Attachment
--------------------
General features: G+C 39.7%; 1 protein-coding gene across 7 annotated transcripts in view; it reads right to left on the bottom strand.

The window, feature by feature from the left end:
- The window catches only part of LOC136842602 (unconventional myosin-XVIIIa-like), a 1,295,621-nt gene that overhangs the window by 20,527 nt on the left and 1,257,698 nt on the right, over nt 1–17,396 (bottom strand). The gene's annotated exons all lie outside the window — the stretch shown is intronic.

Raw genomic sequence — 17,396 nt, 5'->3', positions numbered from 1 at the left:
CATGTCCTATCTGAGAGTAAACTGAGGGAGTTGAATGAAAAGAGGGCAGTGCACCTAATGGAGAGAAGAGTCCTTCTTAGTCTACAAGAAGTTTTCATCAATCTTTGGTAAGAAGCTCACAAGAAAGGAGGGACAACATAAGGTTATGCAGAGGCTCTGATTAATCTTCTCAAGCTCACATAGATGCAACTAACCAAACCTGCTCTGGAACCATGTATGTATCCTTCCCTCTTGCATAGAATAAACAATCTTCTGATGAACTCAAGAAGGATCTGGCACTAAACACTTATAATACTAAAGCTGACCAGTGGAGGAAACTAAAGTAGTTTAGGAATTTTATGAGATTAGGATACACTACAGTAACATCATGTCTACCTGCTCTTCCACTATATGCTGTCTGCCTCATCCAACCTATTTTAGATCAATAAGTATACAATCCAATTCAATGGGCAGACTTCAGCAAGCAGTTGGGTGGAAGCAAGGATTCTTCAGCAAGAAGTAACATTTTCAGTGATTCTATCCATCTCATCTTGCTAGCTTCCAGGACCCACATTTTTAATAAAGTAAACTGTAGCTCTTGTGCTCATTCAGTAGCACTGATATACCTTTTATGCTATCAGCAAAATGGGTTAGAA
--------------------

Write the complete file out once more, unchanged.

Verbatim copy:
General features: G+C 39.7%; 1 protein-coding gene across 7 annotated transcripts in view; it reads right to left on the bottom strand.

The window, feature by feature from the left end:
- The window catches only part of LOC136842602 (unconventional myosin-XVIIIa-like), a 1,295,621-nt gene that overhangs the window by 20,527 nt on the left and 1,257,698 nt on the right, over nt 1–17,396 (bottom strand). The gene's annotated exons all lie outside the window — the stretch shown is intronic.

Raw genomic sequence — 17,396 nt, 5'->3', positions numbered from 1 at the left:
CATGTCCTATCTGAGAGTAAACTGAGGGAGTTGAATGAAAAGAGGGCAGTGCACCTAATGGAGAGAAGAGTCCTTCTTAGTCTACAAGAAGTTTTCATCAATCTTTGGTAAGAAGCTCACAAGAAAGGAGGGACAACATAAGGTTATGCAGAGGCTCTGATTAATCTTCTCAAGCTCACATAGATGCAACTAACCAAACCTGCTCTGGAACCATGTATGTATCCTTCCCTCTTGCATAGAATAAACAATCTTCTGATGAACTCAAGAAGGATCTGGCACTAAACACTTATAATACTAAAGCTGACCAGTGGAGGAAACTAAAGTAGTTTAGGAATTTTATGAGATTAGGATACACTACAGTAACATCATGTCTACCTGCTCTTCCACTATATGCTGTCTGCCTCATCCAACCTATTTTAGATCAATAAGTATACAATCCAATTCAATGGGCAGACTTCAGCAAGCAGTTGGGTGGAAGCAAGGATTCTTCAGCAAGAAGTAACATTTTCAGTGATTCTATCCATCTCATCTTGCTAGCTTCCAGGACCCACATTTTTAATAAAGTAAACTGTAGCTCTTGTGCTCATTCAGTAGCACTGATATACCTTTTATGCTATCAGCAAAATGGGTTAGAA